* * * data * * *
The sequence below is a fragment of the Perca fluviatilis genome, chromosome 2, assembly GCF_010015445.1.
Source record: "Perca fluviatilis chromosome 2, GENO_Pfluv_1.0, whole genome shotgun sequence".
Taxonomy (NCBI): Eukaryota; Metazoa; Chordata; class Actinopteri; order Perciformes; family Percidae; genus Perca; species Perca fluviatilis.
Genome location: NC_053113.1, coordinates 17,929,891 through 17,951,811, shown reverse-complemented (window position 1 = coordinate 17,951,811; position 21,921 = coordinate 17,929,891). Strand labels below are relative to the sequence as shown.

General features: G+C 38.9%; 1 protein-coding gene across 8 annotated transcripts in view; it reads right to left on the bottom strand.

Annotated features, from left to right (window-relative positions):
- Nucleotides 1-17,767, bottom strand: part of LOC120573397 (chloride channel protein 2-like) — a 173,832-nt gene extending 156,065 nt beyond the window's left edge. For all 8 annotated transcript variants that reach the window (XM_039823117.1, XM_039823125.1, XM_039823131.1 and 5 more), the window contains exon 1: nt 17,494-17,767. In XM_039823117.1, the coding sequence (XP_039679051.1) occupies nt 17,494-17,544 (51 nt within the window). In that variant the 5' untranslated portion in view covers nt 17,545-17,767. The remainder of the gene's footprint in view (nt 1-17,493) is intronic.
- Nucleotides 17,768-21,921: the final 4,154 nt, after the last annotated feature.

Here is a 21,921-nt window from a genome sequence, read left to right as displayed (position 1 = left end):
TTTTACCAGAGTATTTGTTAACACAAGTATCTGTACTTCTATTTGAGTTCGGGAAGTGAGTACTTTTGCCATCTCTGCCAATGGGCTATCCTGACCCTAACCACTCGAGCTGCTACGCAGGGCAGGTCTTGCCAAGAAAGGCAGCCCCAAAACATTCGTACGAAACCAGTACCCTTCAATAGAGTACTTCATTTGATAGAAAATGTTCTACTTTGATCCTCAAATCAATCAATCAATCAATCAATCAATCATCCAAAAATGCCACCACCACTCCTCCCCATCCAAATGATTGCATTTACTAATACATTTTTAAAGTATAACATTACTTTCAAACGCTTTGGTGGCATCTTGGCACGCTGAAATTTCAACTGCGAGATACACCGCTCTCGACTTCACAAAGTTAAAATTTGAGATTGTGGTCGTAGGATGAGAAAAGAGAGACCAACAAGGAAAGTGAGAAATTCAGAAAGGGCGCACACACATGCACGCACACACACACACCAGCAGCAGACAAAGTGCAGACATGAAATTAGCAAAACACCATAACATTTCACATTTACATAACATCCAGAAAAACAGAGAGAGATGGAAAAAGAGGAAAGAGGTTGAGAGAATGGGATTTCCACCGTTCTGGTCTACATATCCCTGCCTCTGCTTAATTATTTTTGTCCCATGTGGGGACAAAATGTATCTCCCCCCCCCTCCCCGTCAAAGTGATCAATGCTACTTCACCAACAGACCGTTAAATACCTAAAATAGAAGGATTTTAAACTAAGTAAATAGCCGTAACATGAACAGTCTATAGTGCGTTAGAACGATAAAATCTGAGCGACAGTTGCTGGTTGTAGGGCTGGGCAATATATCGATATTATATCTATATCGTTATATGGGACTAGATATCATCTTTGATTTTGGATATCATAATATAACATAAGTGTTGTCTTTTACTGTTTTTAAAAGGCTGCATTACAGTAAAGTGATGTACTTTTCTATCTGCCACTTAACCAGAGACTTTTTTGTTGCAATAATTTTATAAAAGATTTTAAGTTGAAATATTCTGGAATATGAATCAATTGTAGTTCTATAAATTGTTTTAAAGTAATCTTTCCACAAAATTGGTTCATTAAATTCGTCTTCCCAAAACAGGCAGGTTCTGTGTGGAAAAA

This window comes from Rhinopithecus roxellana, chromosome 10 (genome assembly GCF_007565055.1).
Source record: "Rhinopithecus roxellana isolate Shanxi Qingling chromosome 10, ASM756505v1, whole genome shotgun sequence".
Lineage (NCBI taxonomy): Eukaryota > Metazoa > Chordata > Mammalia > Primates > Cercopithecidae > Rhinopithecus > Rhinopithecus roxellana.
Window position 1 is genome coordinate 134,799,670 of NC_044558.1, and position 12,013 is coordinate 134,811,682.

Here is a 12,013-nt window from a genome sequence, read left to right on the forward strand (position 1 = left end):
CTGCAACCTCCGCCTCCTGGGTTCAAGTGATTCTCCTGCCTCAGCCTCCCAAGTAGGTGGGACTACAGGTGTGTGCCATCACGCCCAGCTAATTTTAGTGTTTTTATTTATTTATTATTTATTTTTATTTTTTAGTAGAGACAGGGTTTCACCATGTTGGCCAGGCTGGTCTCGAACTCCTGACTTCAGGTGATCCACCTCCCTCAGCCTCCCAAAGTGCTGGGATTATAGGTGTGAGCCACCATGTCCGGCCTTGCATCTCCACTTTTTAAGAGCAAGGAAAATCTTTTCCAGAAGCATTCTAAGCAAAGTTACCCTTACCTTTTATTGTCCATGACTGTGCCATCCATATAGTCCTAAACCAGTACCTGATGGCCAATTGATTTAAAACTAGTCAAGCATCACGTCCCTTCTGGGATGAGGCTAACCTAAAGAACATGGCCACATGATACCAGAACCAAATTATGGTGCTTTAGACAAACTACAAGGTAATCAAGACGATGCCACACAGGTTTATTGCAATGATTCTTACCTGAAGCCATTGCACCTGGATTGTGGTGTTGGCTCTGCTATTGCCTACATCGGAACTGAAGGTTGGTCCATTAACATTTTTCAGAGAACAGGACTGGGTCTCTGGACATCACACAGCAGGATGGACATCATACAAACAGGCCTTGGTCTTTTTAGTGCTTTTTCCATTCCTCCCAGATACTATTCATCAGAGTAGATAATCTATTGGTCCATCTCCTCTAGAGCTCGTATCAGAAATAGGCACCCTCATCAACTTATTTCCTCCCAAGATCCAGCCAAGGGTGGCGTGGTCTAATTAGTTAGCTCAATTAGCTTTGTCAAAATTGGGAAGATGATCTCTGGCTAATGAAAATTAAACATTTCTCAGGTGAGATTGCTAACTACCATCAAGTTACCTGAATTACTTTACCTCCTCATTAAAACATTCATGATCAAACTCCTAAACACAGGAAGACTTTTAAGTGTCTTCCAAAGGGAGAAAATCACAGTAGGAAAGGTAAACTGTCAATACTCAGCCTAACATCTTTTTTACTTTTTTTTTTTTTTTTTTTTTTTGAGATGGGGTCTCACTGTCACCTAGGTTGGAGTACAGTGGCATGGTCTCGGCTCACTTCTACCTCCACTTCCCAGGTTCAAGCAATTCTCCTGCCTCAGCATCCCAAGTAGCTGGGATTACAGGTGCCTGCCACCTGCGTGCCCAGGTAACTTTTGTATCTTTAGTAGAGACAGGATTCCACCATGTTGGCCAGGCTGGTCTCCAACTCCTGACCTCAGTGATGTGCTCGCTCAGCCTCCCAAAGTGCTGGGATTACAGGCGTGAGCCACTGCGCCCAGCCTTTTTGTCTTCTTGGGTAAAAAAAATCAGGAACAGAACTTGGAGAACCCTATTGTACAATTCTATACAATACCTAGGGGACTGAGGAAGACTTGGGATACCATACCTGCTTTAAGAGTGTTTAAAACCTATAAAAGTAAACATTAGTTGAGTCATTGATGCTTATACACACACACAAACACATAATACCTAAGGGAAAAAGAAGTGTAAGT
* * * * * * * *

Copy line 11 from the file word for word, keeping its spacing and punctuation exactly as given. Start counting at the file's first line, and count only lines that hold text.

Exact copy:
This window comes from Rhinopithecus roxellana, chromosome 10 (genome assembly GCF_007565055.1).